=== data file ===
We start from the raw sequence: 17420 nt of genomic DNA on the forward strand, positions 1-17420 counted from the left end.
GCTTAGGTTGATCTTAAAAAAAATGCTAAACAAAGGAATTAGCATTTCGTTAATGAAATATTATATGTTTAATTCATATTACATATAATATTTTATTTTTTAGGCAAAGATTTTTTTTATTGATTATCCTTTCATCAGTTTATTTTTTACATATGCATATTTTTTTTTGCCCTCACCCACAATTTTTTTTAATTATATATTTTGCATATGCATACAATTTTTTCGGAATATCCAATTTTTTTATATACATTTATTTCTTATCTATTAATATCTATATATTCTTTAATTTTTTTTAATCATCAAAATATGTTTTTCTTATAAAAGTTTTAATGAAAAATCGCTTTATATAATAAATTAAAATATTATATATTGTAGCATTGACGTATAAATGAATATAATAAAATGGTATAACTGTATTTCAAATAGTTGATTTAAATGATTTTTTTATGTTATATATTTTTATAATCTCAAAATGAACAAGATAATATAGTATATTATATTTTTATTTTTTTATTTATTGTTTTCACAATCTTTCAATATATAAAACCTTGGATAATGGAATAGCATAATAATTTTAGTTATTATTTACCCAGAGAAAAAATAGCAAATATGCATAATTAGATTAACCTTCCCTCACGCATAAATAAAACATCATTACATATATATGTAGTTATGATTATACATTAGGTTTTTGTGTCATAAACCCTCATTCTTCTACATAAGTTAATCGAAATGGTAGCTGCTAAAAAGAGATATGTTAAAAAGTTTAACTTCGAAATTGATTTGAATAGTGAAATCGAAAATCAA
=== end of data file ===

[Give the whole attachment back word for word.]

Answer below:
We start from the raw sequence: 17420 nt of genomic DNA on the forward strand, positions 1-17420 counted from the left end.
GCTTAGGTTGATCTTAAAAAAAATGCTAAACAAAGGAATTAGCATTTCGTTAATGAAATATTATATGTTTAATTCATATTACATATAATATTTTATTTTTTAGGCAAAGATTTTTTTTATTGATTATCCTTTCATCAGTTTATTTTTTACATATGCATATTTTTTTTTGCCCTCACCCACAATTTTTTTTAATTATATATTTTGCATATGCATACAATTTTTTCGGAATATCCAATTTTTTTATATACATTTATTTCTTATCTATTAATATCTATATATTCTTTAATTTTTTTTAATCATCAAAATATGTTTTTCTTATAAAAGTTTTAATGAAAAATCGCTTTATATAATAAATTAAAATATTATATATTGTAGCATTGACGTATAAATGAATATAATAAAATGGTATAACTGTATTTCAAATAGTTGATTTAAATGATTTTTTTATGTTATATATTTTTATAATCTCAAAATGAACAAGATAATATAGTATATTATATTTTTATTTTTTTATTTATTGTTTTCACAATCTTTCAATATATAAAACCTTGGATAATGGAATAGCATAATAATTTTAGTTATTATTTACCCAGAGAAAAAATAGCAAATATGCATAATTAGATTAACCTTCCCTCACGCATAAATAAAACATCATTACATATATATGTAGTTATGATTATACATTAGGTTTTTGTGTCATAAACCCTCATTCTTCTACATAAGTTAATCGAAATGGTAGCTGCTAAAAAGAGATATGTTAAAAAGTTTAACTTCGAAATTGATTTGAATAGTGAAATCGAAAATCAA